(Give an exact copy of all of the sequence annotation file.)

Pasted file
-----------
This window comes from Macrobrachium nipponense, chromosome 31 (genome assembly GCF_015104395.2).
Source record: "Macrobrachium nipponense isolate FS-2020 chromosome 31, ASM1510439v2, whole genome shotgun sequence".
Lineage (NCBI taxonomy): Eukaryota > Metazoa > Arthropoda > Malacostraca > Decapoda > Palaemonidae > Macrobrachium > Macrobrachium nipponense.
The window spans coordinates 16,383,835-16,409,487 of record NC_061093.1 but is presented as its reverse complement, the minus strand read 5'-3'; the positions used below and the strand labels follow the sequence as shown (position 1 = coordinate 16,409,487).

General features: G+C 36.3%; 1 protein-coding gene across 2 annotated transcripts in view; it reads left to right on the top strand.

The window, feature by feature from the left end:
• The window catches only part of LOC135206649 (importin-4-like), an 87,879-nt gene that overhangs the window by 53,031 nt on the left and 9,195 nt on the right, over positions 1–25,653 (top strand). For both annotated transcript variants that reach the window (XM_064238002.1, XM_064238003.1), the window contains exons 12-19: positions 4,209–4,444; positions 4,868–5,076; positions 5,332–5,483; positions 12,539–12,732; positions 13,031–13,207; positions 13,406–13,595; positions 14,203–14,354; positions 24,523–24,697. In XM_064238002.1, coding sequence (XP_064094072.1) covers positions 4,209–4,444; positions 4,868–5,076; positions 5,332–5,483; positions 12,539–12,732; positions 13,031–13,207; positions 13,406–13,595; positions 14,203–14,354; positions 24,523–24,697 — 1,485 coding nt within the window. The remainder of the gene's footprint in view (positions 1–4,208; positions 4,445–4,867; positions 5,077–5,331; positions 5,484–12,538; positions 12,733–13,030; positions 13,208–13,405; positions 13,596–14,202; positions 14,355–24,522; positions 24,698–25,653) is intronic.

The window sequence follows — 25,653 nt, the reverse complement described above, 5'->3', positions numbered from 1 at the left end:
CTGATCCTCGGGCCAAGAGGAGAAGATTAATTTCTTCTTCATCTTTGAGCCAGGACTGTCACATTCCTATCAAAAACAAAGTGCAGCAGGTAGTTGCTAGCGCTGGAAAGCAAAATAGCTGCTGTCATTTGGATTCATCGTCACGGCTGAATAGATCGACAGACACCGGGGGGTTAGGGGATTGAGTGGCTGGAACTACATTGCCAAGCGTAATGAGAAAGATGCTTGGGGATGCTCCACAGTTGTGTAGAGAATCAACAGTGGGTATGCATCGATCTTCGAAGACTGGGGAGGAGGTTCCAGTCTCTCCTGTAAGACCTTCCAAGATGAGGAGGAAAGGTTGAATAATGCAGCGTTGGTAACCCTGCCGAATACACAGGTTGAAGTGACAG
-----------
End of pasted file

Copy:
This window comes from Macrobrachium nipponense, chromosome 31 (genome assembly GCF_015104395.2).
Source record: "Macrobrachium nipponense isolate FS-2020 chromosome 31, ASM1510439v2, whole genome shotgun sequence".
Lineage (NCBI taxonomy): Eukaryota > Metazoa > Arthropoda > Malacostraca > Decapoda > Palaemonidae > Macrobrachium > Macrobrachium nipponense.
The window spans coordinates 16,383,835-16,409,487 of record NC_061093.1 but is presented as its reverse complement, the minus strand read 5'-3'; the positions used below and the strand labels follow the sequence as shown (position 1 = coordinate 16,409,487).

General features: G+C 36.3%; 1 protein-coding gene across 2 annotated transcripts in view; it reads left to right on the top strand.

The window, feature by feature from the left end:
• The window catches only part of LOC135206649 (importin-4-like), an 87,879-nt gene that overhangs the window by 53,031 nt on the left and 9,195 nt on the right, over positions 1–25,653 (top strand). For both annotated transcript variants that reach the window (XM_064238002.1, XM_064238003.1), the window contains exons 12-19: positions 4,209–4,444; positions 4,868–5,076; positions 5,332–5,483; positions 12,539–12,732; positions 13,031–13,207; positions 13,406–13,595; positions 14,203–14,354; positions 24,523–24,697. In XM_064238002.1, coding sequence (XP_064094072.1) covers positions 4,209–4,444; positions 4,868–5,076; positions 5,332–5,483; positions 12,539–12,732; positions 13,031–13,207; positions 13,406–13,595; positions 14,203–14,354; positions 24,523–24,697 — 1,485 coding nt within the window. The remainder of the gene's footprint in view (positions 1–4,208; positions 4,445–4,867; positions 5,077–5,331; positions 5,484–12,538; positions 12,733–13,030; positions 13,208–13,405; positions 13,596–14,202; positions 14,355–24,522; positions 24,698–25,653) is intronic.

The window sequence follows — 25,653 nt, the reverse complement described above, 5'->3', positions numbered from 1 at the left end:
CTGATCCTCGGGCCAAGAGGAGAAGATTAATTTCTTCTTCATCTTTGAGCCAGGACTGTCACATTCCTATCAAAAACAAAGTGCAGCAGGTAGTTGCTAGCGCTGGAAAGCAAAATAGCTGCTGTCATTTGGATTCATCGTCACGGCTGAATAGATCGACAGACACCGGGGGGTTAGGGGATTGAGTGGCTGGAACTACATTGCCAAGCGTAATGAGAAAGATGCTTGGGGATGCTCCACAGTTGTGTAGAGAATCAACAGTGGGTATGCATCGATCTTCGAAGACTGGGGAGGAGGTTCCAGTCTCTCCTGTAAGACCTTCCAAGATGAGGAGGAAAGGTTGAATAATGCAGCGTTGGTAACCCTGCCGAATACACAGGTTGAAGTGACAG